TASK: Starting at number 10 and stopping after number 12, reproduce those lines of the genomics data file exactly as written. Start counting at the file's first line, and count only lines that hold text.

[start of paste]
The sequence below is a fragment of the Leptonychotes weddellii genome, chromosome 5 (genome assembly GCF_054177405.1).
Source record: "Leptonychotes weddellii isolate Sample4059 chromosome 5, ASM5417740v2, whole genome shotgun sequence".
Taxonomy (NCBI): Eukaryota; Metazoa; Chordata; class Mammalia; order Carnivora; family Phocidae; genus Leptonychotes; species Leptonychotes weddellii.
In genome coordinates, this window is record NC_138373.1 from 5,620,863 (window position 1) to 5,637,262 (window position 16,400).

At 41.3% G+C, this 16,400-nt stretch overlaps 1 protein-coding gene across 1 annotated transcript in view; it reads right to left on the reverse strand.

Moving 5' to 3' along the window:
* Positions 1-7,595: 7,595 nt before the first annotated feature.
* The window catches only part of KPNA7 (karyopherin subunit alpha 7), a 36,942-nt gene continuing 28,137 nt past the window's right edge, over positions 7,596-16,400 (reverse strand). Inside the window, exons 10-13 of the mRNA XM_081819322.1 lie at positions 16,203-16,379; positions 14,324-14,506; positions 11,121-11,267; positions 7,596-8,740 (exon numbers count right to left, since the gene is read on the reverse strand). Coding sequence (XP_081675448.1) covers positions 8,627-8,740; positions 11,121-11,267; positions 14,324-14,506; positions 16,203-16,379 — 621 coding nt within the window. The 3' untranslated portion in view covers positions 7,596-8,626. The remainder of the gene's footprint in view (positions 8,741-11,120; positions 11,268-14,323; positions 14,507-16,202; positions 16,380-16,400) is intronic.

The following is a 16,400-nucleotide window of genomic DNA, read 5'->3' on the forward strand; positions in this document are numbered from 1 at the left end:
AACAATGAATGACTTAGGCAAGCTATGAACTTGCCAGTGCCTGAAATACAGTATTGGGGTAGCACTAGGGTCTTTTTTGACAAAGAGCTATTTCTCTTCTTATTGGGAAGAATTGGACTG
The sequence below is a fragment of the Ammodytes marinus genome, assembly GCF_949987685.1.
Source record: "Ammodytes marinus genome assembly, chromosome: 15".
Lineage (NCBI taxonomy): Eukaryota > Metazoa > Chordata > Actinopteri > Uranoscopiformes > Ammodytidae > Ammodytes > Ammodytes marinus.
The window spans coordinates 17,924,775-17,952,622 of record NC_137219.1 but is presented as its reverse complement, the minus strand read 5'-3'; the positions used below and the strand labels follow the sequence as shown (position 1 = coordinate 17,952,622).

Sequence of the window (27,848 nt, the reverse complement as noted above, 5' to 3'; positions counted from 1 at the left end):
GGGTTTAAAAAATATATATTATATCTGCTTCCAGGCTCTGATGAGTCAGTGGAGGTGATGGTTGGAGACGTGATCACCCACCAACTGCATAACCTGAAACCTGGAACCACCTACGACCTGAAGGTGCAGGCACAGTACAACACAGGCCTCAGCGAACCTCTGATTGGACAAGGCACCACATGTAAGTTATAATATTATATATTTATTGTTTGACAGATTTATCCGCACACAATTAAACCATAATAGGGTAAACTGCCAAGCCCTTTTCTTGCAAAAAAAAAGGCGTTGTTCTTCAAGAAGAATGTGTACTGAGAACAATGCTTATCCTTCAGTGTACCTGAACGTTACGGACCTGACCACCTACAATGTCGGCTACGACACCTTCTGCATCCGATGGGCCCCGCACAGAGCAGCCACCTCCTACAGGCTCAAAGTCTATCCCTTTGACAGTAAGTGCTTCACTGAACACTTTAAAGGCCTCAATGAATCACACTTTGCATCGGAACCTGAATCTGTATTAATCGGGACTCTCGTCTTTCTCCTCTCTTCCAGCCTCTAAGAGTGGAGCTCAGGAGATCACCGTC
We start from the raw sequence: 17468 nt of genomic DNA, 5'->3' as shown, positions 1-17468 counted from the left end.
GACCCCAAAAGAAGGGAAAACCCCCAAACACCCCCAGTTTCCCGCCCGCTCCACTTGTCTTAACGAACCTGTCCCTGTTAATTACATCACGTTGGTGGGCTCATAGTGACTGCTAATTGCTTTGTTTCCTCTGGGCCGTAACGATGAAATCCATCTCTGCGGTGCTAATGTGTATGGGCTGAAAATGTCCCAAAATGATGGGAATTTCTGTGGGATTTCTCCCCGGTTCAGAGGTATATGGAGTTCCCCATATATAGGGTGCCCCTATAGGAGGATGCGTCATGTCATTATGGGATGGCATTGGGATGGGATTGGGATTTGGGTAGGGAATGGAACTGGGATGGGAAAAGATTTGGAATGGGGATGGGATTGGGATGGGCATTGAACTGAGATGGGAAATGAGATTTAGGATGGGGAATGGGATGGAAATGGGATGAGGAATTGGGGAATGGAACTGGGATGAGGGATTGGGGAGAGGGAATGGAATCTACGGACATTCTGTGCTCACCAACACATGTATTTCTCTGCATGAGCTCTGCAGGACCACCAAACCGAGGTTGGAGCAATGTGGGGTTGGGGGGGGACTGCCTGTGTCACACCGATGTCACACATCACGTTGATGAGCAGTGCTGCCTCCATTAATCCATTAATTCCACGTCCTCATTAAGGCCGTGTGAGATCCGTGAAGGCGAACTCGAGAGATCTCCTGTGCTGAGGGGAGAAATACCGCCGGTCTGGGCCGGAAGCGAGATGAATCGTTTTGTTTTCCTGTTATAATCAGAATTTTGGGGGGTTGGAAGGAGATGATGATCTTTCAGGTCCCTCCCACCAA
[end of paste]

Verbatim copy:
AACAATGAATGACTTAGGCAAGCTATGAACTTGCCAGTGCCTGAAATACAGTATTGGGGTAGCACTAGGGTCTTTTTTGACAAAGAGCTATTTCTCTTCTTATTGGGAAGAATTGGACTG
The sequence below is a fragment of the Ammodytes marinus genome, assembly GCF_949987685.1.
Source record: "Ammodytes marinus genome assembly, chromosome: 15".